Comprehending the Distinctively Sexual Nature of the Conduct

Sex, Drugs and Rock and Roll (2010)

Jami L. Anderson
University of Michigan - Flint
Since the 1970s, sexual assault laws have evolved to include prohibitions of sexual acts with cognitively impaired individuals. The argument justifying this prohibition is typically as follows: A sex act that is forced (without the legally valid consent of) someone is sexual assault. Cognitively impaired individuals, because they lack certain intellectual abilities, cannot give legally valid consent. Therefore, cognitively impaired individuals cannot consent to sex. Therefore, sex acts with cognitively impaired individuals is sexual assault. The prohibition of sex with such individuals is regarded by many as a significant advance. It certainly seems to be an improvement upon the days in which individuals could engage in sex with cognitively impaired adults with impunity regardless of the physical, emotional and psychological consequences such sex acts caused for those individuals. Yet, this legislation raises serious puzzles. For example, in the U.S., cognitively impaired individuals are routinely convicted for sexual assault with non-cognitively impaired minors. How should we think about the conviction of a cognitively impaired individual who has sex with an underage, non-cognitively impaired individual? Does this imply that cognitively impaired persons are capable of understanding the criminality of failing to obtain legal consent while being, nonetheless, incapable of giving such consent? Should the law address only those cases in which either both or neither of the individuals involved are cognitively impaired? If so, why? In this paper, I claim that shifting the analysis to one based on harms (away from legal standards of consent) better captures our intuitions about sex acts involving cognitively impaired individuals. (Indeed, a review of case law reveals a focus within these cases on the harms experienced by the impaired individuals involved.) I close the paper by identifying the difficulties that plague any legislation concerning individuals with mental impairments.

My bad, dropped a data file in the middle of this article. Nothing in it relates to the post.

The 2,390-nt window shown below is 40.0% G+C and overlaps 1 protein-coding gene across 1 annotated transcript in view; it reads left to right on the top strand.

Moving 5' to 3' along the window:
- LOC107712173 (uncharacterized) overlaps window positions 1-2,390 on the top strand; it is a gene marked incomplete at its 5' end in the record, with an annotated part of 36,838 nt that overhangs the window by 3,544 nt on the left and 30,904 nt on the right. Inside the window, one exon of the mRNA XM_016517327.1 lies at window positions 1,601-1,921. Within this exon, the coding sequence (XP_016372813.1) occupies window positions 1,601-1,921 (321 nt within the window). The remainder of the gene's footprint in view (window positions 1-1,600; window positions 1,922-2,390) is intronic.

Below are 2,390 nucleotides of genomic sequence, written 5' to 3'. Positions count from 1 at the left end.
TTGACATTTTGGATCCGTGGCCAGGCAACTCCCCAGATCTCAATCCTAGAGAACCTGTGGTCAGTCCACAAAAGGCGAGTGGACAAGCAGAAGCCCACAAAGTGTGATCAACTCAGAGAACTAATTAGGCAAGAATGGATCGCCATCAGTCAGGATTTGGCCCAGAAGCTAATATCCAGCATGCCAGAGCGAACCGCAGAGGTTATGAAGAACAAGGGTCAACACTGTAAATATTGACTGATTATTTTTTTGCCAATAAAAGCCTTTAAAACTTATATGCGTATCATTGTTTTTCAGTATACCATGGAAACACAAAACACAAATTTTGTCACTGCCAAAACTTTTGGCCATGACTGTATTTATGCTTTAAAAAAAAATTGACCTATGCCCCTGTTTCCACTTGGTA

Keywords disability rights  cognitive impairment  sexual assault
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